Scientists in Nebraska made a new tool that is beneficial to firefighters, and that is to eradicate fire using drones. A Team of experts from University of Nebraska flew a drone over prairie at Homestead National Monument, dropping ping pong like balls with chemical mixture inside that could eradicate grass fires.
Federal officials have shown great interest in this technology because it can help clear unwanted vegetation in hard-to-reach terrain, according to Michael Johnson.
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The fire-fighting Drone and what it does
Chemical powder (potassium permanganate) is filled in these balls before they are uploaded in drone. When drone reaches its destination, it pierces the ball and injects it with a chemical (glycol) before releasing. This mixture is capable of igniting within a minute or two. This new technology is already being used by helicopters to control burns, but scientists found that drones are much cheaper and can be deployed on a large scale.
How to Eradicate Fire Using Drones
Carrick Detweiler, member of the research team, said, “You could afford one of these on the back of your fire truck, whereas you probably can’t afford to have a full-sized helicopter parked at your fire station.”
The drone, which is two feet wide, is programmed to drop balls in a pattern to control spread fire. Last week, this new drone rose out of ground and hummed toward its destination through smoky haze. Within minutes, it released balls, sparking like series of small fires, merging into one.
Scientists are hoping that this technology will be able to control fires in hard-to-reach areas, clearing small trees and making it difficult for fire to spread further in an area.
This new drone is the fourth one created by Jacob University’s Intelligent Mobile Systems laboratory. It can carry up to 13 balls at a time and drop from 65 feet in air. The drone is capable of carrying one pound of cargo. Based on the software that they used, drone developed by research team costs between $6,000 and $8,000. Similar kind of projects are going on in universities of Colorado, Switzerland, and Pennsylvania.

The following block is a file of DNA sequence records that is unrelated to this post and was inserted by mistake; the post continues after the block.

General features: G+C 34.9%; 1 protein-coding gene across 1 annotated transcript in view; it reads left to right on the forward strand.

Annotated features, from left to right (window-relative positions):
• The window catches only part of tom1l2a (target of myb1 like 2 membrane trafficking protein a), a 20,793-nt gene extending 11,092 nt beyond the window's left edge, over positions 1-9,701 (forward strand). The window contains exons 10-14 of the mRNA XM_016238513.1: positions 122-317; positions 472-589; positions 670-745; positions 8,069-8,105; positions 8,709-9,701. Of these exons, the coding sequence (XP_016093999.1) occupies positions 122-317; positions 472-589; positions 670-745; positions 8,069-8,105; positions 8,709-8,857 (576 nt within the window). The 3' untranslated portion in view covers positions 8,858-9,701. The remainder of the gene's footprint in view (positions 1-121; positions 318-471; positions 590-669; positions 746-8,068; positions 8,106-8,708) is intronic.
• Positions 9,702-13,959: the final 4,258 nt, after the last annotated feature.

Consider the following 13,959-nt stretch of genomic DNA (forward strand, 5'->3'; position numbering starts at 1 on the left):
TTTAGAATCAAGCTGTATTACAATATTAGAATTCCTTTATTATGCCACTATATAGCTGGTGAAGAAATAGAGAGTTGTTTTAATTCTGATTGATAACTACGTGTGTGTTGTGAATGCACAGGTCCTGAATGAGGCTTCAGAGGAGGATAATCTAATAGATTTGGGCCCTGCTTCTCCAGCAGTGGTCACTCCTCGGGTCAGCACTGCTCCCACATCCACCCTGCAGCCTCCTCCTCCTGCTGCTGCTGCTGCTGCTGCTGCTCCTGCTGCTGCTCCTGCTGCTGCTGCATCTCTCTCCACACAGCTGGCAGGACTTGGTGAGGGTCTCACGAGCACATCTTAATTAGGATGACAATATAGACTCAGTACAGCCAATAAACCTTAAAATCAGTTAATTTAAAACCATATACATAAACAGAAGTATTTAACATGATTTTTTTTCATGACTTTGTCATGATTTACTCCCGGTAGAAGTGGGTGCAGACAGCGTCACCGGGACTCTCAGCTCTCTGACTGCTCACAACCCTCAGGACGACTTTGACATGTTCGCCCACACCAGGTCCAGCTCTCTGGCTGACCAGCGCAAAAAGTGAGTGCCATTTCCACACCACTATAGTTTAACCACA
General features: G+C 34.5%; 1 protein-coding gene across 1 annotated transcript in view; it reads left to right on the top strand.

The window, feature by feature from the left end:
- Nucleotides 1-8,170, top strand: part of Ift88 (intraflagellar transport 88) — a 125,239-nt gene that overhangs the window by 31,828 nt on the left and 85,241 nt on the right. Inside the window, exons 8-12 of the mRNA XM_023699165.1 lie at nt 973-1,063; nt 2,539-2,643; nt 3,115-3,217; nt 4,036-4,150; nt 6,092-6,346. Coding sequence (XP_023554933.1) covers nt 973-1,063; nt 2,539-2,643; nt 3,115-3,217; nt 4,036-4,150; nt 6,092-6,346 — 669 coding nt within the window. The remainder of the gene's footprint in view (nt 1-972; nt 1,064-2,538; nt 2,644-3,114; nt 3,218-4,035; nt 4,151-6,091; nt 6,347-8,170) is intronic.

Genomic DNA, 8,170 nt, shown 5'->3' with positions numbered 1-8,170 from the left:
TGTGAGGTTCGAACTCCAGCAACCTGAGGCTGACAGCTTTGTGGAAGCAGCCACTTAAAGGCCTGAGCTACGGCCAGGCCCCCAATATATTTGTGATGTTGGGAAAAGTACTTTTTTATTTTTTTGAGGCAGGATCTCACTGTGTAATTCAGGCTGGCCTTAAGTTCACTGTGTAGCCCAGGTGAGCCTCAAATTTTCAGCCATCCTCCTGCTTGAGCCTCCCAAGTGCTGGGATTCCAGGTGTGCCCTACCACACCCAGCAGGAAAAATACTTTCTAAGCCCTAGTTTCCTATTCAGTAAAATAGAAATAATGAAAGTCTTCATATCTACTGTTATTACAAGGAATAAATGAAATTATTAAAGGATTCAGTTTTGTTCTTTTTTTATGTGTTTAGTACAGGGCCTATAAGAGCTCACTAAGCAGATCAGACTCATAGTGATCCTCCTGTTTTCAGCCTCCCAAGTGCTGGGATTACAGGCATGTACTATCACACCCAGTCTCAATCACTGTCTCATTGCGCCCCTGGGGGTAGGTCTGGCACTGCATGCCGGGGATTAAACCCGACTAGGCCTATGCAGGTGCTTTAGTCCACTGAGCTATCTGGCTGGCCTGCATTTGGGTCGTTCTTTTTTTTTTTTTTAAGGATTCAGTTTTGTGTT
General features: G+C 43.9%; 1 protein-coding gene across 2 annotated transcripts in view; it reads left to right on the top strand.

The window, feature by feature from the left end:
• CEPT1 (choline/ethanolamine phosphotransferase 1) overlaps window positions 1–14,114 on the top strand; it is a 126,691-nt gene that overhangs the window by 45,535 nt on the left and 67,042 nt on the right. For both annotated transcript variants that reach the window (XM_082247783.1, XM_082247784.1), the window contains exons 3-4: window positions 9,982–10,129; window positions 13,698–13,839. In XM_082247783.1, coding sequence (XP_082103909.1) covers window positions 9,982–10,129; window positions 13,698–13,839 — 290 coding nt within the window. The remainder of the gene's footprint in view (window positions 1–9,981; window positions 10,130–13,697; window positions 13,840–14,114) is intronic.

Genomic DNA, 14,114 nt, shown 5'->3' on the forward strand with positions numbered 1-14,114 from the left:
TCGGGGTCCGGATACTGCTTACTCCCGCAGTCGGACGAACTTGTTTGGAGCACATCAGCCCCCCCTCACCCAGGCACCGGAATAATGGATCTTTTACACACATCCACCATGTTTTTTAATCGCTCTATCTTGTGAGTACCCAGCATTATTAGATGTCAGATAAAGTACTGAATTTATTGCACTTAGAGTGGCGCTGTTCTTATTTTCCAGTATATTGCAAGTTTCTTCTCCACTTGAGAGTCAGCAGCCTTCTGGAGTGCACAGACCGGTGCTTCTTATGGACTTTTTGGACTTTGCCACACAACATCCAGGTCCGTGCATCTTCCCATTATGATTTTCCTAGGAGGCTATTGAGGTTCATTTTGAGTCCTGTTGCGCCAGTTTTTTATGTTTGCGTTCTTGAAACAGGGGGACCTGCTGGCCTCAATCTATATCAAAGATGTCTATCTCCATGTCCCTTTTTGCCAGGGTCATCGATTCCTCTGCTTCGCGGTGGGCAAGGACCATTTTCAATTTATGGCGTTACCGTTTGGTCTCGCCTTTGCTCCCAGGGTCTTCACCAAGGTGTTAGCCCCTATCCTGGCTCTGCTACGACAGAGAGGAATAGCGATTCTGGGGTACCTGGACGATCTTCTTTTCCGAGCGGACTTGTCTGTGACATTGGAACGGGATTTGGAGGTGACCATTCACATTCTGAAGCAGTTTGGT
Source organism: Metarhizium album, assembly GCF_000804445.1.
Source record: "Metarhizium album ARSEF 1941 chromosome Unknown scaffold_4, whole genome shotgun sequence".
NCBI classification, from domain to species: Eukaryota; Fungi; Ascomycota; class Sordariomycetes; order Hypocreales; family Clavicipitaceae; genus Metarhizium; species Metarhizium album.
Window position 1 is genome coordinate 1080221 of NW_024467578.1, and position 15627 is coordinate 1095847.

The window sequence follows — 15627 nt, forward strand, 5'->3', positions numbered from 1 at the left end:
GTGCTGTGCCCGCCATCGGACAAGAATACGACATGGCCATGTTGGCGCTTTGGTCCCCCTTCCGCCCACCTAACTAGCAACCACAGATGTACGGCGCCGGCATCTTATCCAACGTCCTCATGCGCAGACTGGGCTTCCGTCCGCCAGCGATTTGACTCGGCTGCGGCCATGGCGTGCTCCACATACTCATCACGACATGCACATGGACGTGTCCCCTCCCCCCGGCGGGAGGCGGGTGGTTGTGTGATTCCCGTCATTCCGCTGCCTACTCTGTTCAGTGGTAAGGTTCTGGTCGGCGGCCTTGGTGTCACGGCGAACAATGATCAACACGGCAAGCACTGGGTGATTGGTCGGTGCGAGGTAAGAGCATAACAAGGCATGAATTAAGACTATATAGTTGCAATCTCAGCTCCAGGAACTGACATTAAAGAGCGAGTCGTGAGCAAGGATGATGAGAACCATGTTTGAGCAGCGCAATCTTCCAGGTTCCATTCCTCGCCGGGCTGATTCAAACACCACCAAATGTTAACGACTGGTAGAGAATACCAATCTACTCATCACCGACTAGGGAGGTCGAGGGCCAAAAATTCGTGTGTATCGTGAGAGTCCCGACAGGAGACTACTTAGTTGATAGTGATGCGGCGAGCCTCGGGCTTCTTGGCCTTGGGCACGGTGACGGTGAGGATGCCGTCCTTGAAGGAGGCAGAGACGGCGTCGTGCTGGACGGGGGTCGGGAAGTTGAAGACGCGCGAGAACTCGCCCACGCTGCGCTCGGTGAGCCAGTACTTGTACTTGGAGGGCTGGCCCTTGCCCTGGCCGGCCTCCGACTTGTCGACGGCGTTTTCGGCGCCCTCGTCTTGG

How Fire-Fighting Drones Are Made
Higgins said that there were many ups and downs in earlier tests. Balls weren’t exploding where they wanted them to. And sometimes balls were exploding before the drone could even release them. Wind factor can’t be left out when flying something in the air. A lightweight drone can’t work in high winds.
Sebastian Elbaun, a computer science professor and engineering department head, said that firefighters can use drones to gather information and find hot spots.
Elbaum added, “Today, firefighters have maybe a shovel, maybe their gloves and their helmets. Imagine them having this in their backpack, pulling it out and telling it, ‘Hey, go scout out there. Check whether it’s hot. Check whether it’s safe.”
This project started two years ago to find new methods to prevent wildfires in parts of Nebraska. There were about 1,570 wildfires in 2012 in Nebraska, which damaged an area of more than 786 square miles. This is even more expanse than size of Omaha. In 2012, combined cost for ground and air assistance cost more than $11 million.
Researchers will use results of tests to find out how firefighters can use drones in near future, said Brittany Duncan, assistant professor working with research team.
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